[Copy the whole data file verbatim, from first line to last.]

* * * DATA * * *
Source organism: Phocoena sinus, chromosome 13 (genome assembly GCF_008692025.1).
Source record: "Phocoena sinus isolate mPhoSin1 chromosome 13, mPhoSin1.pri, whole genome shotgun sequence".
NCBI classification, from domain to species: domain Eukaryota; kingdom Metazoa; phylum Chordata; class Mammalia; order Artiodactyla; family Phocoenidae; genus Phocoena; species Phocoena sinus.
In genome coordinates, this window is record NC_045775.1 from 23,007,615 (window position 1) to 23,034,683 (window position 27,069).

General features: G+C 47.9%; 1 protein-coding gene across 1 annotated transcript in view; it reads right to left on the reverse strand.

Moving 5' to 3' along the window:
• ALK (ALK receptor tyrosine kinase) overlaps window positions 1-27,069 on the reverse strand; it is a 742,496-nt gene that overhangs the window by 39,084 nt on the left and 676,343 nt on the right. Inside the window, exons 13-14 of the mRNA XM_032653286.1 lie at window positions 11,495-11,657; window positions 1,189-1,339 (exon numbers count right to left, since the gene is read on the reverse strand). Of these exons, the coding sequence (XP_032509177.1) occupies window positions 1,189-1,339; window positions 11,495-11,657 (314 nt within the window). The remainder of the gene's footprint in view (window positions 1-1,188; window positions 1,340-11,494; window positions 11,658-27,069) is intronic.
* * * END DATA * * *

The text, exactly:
Source organism: Phocoena sinus, chromosome 13 (genome assembly GCF_008692025.1).
Source record: "Phocoena sinus isolate mPhoSin1 chromosome 13, mPhoSin1.pri, whole genome shotgun sequence".
NCBI classification, from domain to species: domain Eukaryota; kingdom Metazoa; phylum Chordata; class Mammalia; order Artiodactyla; family Phocoenidae; genus Phocoena; species Phocoena sinus.
In genome coordinates, this window is record NC_045775.1 from 23,007,615 (window position 1) to 23,034,683 (window position 27,069).

General features: G+C 47.9%; 1 protein-coding gene across 1 annotated transcript in view; it reads right to left on the reverse strand.

Moving 5' to 3' along the window:
• ALK (ALK receptor tyrosine kinase) overlaps window positions 1-27,069 on the reverse strand; it is a 742,496-nt gene that overhangs the window by 39,084 nt on the left and 676,343 nt on the right. Inside the window, exons 13-14 of the mRNA XM_032653286.1 lie at window positions 11,495-11,657; window positions 1,189-1,339 (exon numbers count right to left, since the gene is read on the reverse strand). Of these exons, the coding sequence (XP_032509177.1) occupies window positions 1,189-1,339; window positions 11,495-11,657 (314 nt within the window). The remainder of the gene's footprint in view (window positions 1-1,188; window positions 1,340-11,494; window positions 11,658-27,069) is intronic.